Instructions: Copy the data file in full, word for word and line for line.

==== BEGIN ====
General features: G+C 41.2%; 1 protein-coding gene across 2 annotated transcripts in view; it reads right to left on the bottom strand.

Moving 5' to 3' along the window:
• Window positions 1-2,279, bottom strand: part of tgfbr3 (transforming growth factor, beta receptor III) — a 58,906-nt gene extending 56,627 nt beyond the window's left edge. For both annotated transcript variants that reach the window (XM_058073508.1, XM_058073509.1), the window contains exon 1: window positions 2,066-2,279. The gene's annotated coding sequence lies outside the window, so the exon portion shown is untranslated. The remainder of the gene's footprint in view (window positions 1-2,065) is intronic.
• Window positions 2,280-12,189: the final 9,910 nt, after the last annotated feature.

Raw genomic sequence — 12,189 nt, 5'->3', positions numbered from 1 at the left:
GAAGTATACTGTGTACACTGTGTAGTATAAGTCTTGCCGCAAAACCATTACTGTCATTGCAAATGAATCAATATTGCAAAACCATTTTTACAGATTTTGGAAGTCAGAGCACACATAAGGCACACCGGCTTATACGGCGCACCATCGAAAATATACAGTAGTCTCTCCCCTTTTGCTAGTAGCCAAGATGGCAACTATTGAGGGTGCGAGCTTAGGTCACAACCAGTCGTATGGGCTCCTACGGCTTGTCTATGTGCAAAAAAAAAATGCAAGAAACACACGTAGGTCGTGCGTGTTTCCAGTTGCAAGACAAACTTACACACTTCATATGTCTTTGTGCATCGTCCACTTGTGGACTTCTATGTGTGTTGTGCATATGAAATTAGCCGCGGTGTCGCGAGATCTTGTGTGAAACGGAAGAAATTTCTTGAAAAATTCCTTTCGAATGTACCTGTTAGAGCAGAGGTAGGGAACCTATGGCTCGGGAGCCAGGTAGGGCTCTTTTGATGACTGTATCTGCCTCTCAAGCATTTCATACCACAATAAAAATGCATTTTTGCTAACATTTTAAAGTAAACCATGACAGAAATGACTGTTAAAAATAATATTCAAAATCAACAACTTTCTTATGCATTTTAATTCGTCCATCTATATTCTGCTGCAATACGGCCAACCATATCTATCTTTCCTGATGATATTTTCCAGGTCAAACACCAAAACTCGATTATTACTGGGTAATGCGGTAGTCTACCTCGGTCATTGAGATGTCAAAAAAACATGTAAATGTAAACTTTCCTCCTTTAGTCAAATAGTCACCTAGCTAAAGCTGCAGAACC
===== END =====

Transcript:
General features: G+C 41.2%; 1 protein-coding gene across 2 annotated transcripts in view; it reads right to left on the bottom strand.

Moving 5' to 3' along the window:
• Window positions 1-2,279, bottom strand: part of tgfbr3 (transforming growth factor, beta receptor III) — a 58,906-nt gene extending 56,627 nt beyond the window's left edge. For both annotated transcript variants that reach the window (XM_058073508.1, XM_058073509.1), the window contains exon 1: window positions 2,066-2,279. The gene's annotated coding sequence lies outside the window, so the exon portion shown is untranslated. The remainder of the gene's footprint in view (window positions 1-2,065) is intronic.
• Window positions 2,280-12,189: the final 9,910 nt, after the last annotated feature.

Raw genomic sequence — 12,189 nt, 5'->3', positions numbered from 1 at the left:
GAAGTATACTGTGTACACTGTGTAGTATAAGTCTTGCCGCAAAACCATTACTGTCATTGCAAATGAATCAATATTGCAAAACCATTTTTACAGATTTTGGAAGTCAGAGCACACATAAGGCACACCGGCTTATACGGCGCACCATCGAAAATATACAGTAGTCTCTCCCCTTTTGCTAGTAGCCAAGATGGCAACTATTGAGGGTGCGAGCTTAGGTCACAACCAGTCGTATGGGCTCCTACGGCTTGTCTATGTGCAAAAAAAAAATGCAAGAAACACACGTAGGTCGTGCGTGTTTCCAGTTGCAAGACAAACTTACACACTTCATATGTCTTTGTGCATCGTCCACTTGTGGACTTCTATGTGTGTTGTGCATATGAAATTAGCCGCGGTGTCGCGAGATCTTGTGTGAAACGGAAGAAATTTCTTGAAAAATTCCTTTCGAATGTACCTGTTAGAGCAGAGGTAGGGAACCTATGGCTCGGGAGCCAGGTAGGGCTCTTTTGATGACTGTATCTGCCTCTCAAGCATTTCATACCACAATAAAAATGCATTTTTGCTAACATTTTAAAGTAAACCATGACAGAAATGACTGTTAAAAATAATATTCAAAATCAACAACTTTCTTATGCATTTTAATTCGTCCATCTATATTCTGCTGCAATACGGCCAACCATATCTATCTTTCCTGATGATATTTTCCAGGTCAAACACCAAAACTCGATTATTACTGGGTAATGCGGTAGTCTACCTCGGTCATTGAGATGTCAAAAAAACATGTAAATGTAAACTTTCCTCCTTTAGTCAAATAGTCACCTAGCTAAAGCTGCAGAACC